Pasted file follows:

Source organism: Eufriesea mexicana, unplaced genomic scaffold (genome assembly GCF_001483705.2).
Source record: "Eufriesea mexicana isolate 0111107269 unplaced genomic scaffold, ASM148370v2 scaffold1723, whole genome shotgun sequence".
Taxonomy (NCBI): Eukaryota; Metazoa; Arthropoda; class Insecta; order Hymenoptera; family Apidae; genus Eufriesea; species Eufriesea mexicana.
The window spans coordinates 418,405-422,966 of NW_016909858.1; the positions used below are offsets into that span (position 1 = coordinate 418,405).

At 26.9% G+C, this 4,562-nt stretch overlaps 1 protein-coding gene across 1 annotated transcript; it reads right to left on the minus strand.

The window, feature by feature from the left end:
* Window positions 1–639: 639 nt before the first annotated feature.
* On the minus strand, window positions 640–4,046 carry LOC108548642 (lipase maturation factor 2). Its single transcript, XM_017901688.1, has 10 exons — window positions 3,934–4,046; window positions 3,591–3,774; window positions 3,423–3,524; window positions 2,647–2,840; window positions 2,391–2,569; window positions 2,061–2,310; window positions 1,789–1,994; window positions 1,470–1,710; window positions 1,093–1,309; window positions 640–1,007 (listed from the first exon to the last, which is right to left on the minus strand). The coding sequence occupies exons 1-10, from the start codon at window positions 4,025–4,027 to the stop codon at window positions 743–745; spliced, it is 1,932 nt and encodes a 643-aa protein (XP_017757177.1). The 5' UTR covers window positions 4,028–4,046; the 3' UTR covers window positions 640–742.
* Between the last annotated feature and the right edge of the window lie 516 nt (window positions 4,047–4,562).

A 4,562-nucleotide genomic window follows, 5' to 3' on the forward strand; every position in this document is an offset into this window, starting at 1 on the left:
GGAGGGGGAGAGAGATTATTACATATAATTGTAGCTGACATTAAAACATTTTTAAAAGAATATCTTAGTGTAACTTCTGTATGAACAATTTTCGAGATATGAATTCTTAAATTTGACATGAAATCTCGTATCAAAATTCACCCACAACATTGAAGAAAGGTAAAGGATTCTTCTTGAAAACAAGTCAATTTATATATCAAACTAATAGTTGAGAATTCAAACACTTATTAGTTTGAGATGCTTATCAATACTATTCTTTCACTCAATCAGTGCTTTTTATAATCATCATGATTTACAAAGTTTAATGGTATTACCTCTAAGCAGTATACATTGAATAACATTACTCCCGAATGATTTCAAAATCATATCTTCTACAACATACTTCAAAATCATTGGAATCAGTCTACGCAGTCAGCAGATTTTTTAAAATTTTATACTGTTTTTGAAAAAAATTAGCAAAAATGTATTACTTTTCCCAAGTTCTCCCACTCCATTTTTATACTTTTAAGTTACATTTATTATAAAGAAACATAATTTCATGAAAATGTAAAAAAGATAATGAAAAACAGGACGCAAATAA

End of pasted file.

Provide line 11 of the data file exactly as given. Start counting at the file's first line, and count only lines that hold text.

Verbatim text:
GGAGGGGGAGAGAGATTATTACATATAATTGTAGCTGACATTAAAACATTTTTAAAAGAATATCTTAGTGTAACTTCTGTATGAACAATTTTCGAGATATGAATTCTTAAATTTGACATGAAATCTCGTATCAAAATTCACCCACAACATTGAAGAAAGGTAAAGGATTCTTCTTGAAAACAAGTCAATTTATATATCAAACTAATAGTTGAGAATTCAAACACTTATTAGTTTGAGATGCTTATCAATACTATTCTTTCACTCAATCAGTGCTTTTTATAATCATCATGATTTACAAAGTTTAATGGTATTACCTCTAAGCAGTATACATTGAATAACATTACTCCCGAATGATTTCAAAATCATATCTTCTACAACATACTTCAAAATCATTGGAATCAGTCTACGCAGTCAGCAGATTTTTTAAAATTTTATACTGTTTTTGAAAAAAATTAGCAAAAATGTATTACTTTTCCCAAGTTCTCCCACTCCATTTTTATACTTTTAAGTTACATTTATTATAAAGAAACATAATTTCATGAAAATGTAAAAAAGATAATGAAAAACAGGACGCAAATAA